Nelson Michael Nelson Michael is a frontend developer from Nigeria. When he's not meddling with CSS, he spends his time writing, sharing what he knows, and playing games.

What you need to know about Parcel 2

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Bundling JavaScript files is one way to reduce the number of server requests for JavaScript files. It achieves this by combining numerous JavaScript files into a single file, resulting in fewer page requests and improved website performance and user experience.

Before the advent of module bundling, you normally had to have separate <script> tags for each module, so the browser had to load each script one by one, causing longer page load times.

There are many reasons bundling is important, now more than ever:

  • HTTP1 can only handle a limited number of requests on a single connection. Making connections for each asset would sabotage performance
  • Browsers may or may not be able to run the code we write, such as TypeScript and CoffeeScript. Bundlers can simply transpile these codes into bundles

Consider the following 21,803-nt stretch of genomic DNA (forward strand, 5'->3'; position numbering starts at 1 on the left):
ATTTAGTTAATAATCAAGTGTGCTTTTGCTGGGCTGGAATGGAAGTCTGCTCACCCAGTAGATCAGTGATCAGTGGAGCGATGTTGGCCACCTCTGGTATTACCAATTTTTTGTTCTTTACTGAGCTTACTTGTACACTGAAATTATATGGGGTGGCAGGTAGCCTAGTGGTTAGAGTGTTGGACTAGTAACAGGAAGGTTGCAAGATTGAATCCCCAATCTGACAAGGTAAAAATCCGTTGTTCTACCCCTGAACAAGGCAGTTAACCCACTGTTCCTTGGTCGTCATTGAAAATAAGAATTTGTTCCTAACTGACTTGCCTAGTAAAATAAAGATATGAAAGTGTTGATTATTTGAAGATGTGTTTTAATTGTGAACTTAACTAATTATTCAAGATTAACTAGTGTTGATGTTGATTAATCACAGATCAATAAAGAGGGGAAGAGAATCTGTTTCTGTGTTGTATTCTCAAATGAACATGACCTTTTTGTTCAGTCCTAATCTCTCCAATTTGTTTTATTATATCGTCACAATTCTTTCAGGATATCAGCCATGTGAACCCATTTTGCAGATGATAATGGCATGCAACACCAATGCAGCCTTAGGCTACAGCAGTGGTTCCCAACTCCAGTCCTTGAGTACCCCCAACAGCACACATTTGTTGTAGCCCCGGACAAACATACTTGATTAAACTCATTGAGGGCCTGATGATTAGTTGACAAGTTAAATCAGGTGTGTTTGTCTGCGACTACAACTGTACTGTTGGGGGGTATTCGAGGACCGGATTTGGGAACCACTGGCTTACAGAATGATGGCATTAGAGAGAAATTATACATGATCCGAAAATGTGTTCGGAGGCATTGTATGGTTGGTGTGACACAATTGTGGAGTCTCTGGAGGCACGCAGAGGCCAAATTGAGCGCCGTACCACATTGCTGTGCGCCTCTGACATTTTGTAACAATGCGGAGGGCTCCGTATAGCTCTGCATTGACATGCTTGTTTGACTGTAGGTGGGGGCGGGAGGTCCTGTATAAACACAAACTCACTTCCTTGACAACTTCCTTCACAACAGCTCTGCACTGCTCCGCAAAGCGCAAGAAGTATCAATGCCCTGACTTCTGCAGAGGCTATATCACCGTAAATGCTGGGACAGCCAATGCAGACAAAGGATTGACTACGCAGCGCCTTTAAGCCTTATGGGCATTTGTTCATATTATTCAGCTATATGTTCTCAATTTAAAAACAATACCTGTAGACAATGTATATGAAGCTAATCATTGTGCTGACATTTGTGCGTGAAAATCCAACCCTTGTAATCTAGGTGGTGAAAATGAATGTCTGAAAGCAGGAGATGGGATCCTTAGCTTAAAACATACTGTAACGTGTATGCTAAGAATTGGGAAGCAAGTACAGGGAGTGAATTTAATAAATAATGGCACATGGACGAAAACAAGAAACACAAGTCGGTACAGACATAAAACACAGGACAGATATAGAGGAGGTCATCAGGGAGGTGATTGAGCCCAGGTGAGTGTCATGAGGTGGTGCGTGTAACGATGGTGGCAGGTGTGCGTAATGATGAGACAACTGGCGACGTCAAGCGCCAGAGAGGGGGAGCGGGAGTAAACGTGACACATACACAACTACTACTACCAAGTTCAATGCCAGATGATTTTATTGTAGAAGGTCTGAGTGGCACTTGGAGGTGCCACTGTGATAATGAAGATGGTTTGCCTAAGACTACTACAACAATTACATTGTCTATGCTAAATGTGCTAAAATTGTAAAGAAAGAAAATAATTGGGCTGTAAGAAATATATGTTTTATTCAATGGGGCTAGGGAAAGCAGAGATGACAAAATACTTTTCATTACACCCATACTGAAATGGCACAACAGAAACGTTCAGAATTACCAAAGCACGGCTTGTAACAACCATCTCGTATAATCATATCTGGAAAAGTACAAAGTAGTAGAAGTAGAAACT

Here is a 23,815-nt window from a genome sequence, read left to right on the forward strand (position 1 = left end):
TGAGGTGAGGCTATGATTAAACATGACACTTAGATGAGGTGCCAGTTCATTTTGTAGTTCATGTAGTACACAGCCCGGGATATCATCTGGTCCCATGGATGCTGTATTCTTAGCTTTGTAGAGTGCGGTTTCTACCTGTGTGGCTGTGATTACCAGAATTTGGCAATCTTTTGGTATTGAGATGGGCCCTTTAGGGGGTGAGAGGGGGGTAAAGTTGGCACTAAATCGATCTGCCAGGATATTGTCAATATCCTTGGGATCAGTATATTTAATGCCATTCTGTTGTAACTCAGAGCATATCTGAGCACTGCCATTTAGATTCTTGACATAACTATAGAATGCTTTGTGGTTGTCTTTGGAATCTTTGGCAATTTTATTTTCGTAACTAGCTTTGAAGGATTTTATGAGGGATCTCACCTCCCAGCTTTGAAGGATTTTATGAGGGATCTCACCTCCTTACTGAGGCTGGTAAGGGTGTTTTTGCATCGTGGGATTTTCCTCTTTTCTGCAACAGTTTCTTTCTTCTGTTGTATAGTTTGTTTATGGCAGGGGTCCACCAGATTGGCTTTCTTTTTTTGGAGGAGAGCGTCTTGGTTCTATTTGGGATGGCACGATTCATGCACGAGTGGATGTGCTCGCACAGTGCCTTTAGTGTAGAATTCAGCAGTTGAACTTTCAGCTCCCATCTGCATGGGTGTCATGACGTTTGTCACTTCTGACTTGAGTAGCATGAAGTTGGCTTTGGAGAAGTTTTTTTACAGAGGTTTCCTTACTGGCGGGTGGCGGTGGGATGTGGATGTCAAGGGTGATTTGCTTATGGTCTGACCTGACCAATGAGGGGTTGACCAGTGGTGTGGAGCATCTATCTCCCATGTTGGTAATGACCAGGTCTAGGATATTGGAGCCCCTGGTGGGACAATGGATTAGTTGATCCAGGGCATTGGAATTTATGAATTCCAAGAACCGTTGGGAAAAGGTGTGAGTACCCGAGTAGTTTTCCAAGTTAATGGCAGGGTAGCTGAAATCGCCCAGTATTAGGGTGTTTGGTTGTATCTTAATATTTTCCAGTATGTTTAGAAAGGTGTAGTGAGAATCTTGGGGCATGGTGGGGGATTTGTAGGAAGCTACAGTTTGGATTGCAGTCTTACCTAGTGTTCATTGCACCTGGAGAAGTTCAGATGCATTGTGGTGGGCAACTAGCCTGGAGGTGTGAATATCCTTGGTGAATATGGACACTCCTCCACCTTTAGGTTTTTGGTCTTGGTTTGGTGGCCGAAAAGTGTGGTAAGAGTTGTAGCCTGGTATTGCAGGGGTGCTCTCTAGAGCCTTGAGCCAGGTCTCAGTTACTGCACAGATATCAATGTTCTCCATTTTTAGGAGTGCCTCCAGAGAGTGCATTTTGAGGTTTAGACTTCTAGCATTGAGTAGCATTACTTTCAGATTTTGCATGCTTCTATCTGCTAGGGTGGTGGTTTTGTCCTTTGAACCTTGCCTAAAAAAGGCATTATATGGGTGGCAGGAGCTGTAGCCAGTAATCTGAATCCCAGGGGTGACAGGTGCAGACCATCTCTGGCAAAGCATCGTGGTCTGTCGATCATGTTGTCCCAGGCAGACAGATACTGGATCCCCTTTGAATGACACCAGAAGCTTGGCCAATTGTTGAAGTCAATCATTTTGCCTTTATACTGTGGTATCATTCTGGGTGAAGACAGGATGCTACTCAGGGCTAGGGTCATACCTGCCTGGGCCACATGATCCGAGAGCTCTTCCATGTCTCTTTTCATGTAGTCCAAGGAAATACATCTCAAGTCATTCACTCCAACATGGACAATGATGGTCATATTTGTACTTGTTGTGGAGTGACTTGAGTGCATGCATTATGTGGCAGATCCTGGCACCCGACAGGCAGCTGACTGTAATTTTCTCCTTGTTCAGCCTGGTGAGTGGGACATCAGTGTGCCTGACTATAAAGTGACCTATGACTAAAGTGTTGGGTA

• Bundling minimizes page size by removing unnecessary code and minifying the code

In this post, we’ll look at the JavaScript bundling tool Parcel, specifically its latest version, Parcel 2, which includes a slew of new features targeted at helping developers build faster websites and enhancing the overall user and developer experience.

There are alternative tools, such as webpack and snowpack, but what sets Parcel apart is how simple it is to integrate and use in your project with zero configuration.

What’s new in Parcel 2?

The Parcel team announced the stable version of Parcel 2 (v2.0.0) on 10 September 2021, and it came with a lot of excitement. It still features the zero-configuration experience you know and love from Parcel 1, while also making it scalable and extensible to projects of any size and complexity.

It also offers several new features, such as automated differential bundling via native ES modules, an all-new plugin system, tree shaking enablement by default, and much more.

Parcel 2 has been in the works for three years, and it’s essentially a full remake of Parcel from the ground up. Its new Rust-based JavaScript compiler claims a 10x gain in build performance.

Here’s what you need to know.

Parcel 2 offers an all-new plugin system

Parcel 2 includes a complete overhaul of the entire plugin system, as well as a configuration file added by the Parcel team. The config file isn’t used to configure anything specific in any plugin; instead, it’s used to specify which plugin should be used for certain file types.

For example, the transformer plugin can be set to use the TypeScript-tsc compiler instead of using Babel for TypeScript files.